The Next Frontier
Thanks to its new synergy, NIU and EIGERlab are leading the charge in manufacturing’s next frontier.
This November, NIU’s Office for Regional Engagement-Rockford, where NIU EIGERlab is housed, was named home base for the first-in-the-nation chapter of Chicago-based Digital Manufacturing and Design Innovation Institute (DMDII). The federally funded national innovation center is a public-private partnership with one focus: the intersection between advanced manufacturing and Big Data.
“It’s the understanding that new sensors can collect data during the manufacturing process, and it’s the process of collecting that data, processing that data and then utilizing that data in a way that helps transform manufacturing or the product itself,” explains Cataldi. “It’s all about information – collect more, understand better, and use what you collect to modify a process or a product.”
DMDII draws from a $70 million investment from the U.S. Department of Defense and investments from companies around the nation, including some – General Electric, Boeing and Caterpillar among them – that have a direct connection to our region. DMDII seeks input from small and medium manufacturers, develops new ideas and technologies, and then promotes those innovations within the marketplace.
“As we open DMDII’s first chapter, the Rockford region is poised to become a model community in the renaissance of American manufacturing,” says Dr. Dean Bartles, DMDII executive director.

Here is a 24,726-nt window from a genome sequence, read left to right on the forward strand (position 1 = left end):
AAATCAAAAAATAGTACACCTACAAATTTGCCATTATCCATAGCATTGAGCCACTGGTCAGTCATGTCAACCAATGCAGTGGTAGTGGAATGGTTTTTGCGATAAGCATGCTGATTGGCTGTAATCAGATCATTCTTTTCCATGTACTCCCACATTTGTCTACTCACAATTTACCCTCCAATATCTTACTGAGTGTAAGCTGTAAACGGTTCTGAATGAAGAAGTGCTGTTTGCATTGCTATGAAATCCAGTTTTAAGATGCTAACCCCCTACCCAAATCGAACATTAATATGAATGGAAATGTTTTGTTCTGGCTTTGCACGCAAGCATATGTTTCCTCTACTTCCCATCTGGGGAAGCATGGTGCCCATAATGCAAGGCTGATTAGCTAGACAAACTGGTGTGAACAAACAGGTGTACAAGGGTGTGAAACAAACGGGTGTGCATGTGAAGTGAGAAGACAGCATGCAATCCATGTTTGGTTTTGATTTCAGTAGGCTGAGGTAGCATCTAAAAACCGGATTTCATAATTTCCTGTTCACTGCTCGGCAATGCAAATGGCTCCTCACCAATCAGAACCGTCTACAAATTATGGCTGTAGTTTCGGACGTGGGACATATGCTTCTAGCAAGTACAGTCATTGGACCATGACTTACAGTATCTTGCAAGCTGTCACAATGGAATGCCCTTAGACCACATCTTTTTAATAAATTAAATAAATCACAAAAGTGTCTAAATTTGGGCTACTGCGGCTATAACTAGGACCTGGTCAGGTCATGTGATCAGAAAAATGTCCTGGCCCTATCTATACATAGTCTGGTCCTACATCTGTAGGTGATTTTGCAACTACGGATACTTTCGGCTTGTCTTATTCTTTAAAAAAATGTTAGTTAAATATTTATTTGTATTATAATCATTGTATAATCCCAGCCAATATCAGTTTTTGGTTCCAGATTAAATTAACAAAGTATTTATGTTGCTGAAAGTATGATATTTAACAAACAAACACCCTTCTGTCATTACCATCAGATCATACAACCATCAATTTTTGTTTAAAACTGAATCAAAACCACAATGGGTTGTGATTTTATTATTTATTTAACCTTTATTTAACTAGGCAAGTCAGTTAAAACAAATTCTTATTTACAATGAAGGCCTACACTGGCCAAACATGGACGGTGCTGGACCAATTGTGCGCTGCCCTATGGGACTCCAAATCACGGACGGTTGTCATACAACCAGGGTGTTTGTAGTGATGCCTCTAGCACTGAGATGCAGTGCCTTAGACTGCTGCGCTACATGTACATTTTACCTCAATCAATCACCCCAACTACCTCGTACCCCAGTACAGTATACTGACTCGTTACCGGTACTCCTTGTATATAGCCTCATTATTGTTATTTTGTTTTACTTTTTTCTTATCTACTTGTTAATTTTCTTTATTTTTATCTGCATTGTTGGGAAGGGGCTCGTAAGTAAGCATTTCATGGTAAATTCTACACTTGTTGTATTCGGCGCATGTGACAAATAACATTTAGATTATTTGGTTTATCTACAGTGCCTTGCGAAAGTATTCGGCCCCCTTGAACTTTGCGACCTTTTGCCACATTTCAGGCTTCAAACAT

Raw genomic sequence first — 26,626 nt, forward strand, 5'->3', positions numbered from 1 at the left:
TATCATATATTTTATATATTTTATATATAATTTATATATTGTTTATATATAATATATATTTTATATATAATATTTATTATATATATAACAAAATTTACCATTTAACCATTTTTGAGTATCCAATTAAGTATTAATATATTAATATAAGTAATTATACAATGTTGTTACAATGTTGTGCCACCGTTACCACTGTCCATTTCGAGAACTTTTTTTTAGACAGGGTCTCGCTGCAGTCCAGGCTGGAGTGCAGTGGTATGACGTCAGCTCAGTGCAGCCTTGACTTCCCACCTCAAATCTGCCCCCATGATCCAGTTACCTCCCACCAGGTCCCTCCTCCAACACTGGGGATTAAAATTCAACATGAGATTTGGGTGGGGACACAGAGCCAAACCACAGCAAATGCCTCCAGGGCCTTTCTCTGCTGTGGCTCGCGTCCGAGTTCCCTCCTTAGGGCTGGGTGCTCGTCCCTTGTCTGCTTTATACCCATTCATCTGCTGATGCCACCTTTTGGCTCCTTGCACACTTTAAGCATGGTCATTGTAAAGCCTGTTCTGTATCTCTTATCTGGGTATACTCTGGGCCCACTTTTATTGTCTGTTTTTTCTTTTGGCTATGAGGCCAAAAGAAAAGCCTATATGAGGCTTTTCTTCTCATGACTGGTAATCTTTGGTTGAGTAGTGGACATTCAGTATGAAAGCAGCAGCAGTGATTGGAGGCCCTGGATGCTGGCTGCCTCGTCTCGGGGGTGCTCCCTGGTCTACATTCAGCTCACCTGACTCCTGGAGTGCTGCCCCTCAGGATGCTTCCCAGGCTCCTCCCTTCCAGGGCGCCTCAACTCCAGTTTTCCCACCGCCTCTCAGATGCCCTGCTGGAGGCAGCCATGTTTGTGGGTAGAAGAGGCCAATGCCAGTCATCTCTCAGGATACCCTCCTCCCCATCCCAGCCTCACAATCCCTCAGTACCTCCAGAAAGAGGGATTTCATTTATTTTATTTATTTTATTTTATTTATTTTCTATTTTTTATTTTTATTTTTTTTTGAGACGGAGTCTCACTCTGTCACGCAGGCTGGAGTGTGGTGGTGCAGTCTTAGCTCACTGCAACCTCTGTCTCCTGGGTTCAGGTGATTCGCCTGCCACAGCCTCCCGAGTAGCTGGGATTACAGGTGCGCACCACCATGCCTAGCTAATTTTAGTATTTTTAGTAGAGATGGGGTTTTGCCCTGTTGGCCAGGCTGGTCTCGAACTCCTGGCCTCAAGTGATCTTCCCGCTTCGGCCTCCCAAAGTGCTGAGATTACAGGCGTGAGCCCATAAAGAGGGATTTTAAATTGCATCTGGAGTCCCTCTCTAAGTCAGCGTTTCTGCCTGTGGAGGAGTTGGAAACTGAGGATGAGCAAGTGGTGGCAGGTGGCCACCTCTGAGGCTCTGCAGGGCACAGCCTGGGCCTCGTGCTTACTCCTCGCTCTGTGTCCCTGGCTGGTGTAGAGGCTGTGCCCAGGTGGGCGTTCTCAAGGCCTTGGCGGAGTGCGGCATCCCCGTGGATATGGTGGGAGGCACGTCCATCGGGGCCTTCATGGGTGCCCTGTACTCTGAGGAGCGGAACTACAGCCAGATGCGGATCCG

Representative Cheri Bustos, whose 17th District includes parts of Rockford, the Quad Cities and Peoria, considers digital manufacturing the dawn of a new industrial revolution, an opportunity for producers of all sizes to pursue innovation in tandem.
“DMDII not only helps local manufacturers like UTC Aerospace and Woodward, but also the smaller manufacturers,” Bustos says. “This is about training the workforce for that next generation of workers. Smaller manufacturers can partner with the digital manufacturing lab for a very nominal fee and tap into its know-how.”
Cotsones believes the DMDII relationship is a big vote of confidence for Rockford.
“By establishing the first national chapter here at NIU and Rockford, DMDII is saying that it believes we have the collaboration needed and we have the ability to engage with our small and medium enterprises here, and that we have the businesses here that are ready for the next generation of manufacturing,” she says.